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What is considered inappropriate in South Korea?


South Korea is known for its rich cultural heritage and unique customs. However, it is important to be aware of the things that are considered inappropriate in this country. Being mindful of these cultural norms can help you avoid any awkward or embarrassing situations during your stay.


Bowing is a common way of showing respect in South Korea. However, it is important to know the proper way to bow. A slight bow is appropriate for acquaintances, while a deeper bow is reserved for elders and superiors.

Hand Gestures

Hand gestures can have different meanings in different cultures. In South Korea, it is considered impolite to point with your index finger. Instead, use your whole hand. Additionally, avoid making the “OK” sign with your fingers, as it can be seen as offensive.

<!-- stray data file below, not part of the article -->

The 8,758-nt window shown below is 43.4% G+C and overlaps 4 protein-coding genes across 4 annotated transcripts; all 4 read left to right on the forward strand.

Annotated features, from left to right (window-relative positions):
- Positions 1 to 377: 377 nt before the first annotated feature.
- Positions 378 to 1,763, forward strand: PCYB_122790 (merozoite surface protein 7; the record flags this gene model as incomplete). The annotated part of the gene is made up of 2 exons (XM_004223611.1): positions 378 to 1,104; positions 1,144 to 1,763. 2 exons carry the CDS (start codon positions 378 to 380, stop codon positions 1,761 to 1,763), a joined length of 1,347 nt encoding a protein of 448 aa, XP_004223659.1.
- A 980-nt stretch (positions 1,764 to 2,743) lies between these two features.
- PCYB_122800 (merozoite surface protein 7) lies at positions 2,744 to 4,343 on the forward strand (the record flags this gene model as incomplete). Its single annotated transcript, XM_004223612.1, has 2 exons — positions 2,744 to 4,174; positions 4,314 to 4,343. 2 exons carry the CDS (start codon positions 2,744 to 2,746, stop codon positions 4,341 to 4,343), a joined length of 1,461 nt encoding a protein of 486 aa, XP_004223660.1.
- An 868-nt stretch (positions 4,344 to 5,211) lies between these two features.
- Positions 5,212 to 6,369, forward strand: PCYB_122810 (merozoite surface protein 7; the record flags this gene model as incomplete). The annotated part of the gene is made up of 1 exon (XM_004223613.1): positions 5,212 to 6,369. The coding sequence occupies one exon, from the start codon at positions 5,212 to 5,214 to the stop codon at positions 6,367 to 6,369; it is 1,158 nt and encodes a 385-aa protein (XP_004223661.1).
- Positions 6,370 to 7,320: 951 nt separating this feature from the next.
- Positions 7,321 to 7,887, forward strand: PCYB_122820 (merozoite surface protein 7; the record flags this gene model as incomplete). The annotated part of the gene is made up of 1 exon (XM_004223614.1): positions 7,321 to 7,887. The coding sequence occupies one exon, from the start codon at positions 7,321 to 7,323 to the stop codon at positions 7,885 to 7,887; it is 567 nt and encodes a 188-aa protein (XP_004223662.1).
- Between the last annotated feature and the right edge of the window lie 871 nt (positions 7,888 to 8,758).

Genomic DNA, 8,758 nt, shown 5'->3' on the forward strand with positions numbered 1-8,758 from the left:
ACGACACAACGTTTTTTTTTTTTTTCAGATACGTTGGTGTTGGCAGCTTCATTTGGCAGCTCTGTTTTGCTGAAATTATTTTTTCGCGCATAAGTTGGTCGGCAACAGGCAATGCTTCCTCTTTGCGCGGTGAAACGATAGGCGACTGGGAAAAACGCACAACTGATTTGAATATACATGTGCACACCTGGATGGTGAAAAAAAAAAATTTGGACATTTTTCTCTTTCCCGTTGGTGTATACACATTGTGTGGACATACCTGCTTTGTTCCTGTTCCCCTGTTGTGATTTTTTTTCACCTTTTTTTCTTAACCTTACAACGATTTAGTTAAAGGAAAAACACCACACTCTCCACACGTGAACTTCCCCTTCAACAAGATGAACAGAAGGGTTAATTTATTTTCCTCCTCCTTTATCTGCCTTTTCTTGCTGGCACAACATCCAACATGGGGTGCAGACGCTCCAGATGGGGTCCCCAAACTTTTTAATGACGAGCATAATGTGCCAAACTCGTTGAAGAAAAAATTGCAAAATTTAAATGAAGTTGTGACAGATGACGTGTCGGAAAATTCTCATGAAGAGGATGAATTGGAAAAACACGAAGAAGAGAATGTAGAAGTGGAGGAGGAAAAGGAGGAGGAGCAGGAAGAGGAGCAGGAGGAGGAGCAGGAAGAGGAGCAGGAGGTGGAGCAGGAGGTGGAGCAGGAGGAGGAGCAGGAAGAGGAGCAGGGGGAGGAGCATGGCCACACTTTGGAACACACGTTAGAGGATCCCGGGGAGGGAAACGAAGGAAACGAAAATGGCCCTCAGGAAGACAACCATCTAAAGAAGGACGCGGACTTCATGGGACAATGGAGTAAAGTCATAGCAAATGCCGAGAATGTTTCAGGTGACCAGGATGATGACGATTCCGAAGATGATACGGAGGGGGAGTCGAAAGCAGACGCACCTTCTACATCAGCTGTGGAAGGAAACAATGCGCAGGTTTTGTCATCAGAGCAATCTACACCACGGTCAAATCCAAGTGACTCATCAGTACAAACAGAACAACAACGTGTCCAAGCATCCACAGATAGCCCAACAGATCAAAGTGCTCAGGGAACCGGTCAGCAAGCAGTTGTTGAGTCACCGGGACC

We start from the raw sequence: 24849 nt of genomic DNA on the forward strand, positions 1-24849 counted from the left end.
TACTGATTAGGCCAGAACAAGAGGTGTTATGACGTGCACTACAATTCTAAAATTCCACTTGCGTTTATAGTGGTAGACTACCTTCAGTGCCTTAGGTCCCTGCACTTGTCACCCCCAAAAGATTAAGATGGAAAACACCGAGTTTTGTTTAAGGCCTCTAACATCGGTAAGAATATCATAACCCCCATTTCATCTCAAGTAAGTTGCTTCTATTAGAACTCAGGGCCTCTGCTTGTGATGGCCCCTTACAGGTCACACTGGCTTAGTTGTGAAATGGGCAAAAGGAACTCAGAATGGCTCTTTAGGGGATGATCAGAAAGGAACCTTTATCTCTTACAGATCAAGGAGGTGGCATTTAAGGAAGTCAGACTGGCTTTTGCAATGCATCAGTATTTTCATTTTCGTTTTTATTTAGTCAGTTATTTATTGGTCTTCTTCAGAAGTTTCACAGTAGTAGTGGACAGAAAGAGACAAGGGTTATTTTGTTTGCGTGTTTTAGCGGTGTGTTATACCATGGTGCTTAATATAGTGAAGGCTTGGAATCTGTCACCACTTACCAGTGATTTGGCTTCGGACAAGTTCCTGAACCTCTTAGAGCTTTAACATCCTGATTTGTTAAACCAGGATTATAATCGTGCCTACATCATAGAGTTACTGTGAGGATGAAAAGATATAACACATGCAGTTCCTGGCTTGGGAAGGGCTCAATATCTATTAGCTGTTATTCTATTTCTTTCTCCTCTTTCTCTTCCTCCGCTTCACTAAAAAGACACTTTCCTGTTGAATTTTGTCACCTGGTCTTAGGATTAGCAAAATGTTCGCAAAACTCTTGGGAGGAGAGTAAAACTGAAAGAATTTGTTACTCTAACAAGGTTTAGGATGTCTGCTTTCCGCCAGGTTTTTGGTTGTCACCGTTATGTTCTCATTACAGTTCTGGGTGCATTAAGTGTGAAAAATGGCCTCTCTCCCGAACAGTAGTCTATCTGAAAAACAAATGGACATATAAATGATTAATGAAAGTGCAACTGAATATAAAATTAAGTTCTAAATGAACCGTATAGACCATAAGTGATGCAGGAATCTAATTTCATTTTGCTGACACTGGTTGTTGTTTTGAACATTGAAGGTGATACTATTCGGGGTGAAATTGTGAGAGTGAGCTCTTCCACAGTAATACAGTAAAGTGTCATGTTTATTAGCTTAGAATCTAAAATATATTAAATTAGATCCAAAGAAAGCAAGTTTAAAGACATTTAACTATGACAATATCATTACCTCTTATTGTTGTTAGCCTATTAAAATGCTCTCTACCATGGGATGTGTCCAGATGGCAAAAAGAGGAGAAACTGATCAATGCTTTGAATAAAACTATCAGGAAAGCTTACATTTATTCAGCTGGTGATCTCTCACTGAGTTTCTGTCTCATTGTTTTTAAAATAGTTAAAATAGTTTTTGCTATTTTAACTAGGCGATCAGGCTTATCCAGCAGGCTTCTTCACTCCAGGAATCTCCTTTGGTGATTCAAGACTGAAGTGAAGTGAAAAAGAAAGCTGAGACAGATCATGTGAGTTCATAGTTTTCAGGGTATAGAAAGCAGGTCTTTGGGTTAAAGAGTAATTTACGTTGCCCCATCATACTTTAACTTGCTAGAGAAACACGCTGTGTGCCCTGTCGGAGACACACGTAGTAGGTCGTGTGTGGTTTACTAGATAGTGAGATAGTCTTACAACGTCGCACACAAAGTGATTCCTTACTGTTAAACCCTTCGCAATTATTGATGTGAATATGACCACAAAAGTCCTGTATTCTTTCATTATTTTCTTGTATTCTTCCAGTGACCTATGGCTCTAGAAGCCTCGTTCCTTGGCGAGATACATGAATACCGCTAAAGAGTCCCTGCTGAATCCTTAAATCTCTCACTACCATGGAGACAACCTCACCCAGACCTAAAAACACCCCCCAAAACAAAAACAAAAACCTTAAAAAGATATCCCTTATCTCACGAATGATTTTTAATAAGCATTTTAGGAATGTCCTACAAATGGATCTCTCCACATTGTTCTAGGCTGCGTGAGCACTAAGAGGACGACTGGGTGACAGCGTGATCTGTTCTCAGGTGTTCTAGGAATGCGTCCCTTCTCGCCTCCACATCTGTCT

Gift Giving

Gift giving is an important aspect of Korean culture. However, there are certain rules to follow when giving gifts. For example, it is customary to give gifts with both hands and to avoid giving sharp objects or clocks, as they symbolize death.


Shoes are often removed before entering a Korean home or temple. Make sure to wear clean socks without any holes if you plan on visiting someone’s home.

Dress Code

Korean culture places a strong emphasis on modesty and conservative dress. It is best to avoid revealing clothing or clothing with offensive images or slogans.

Public Behavior

Public behavior is also important in South Korea. Avoid being loud or disruptive in public spaces, and refrain from smoking in non-designated areas.

Eating Etiquette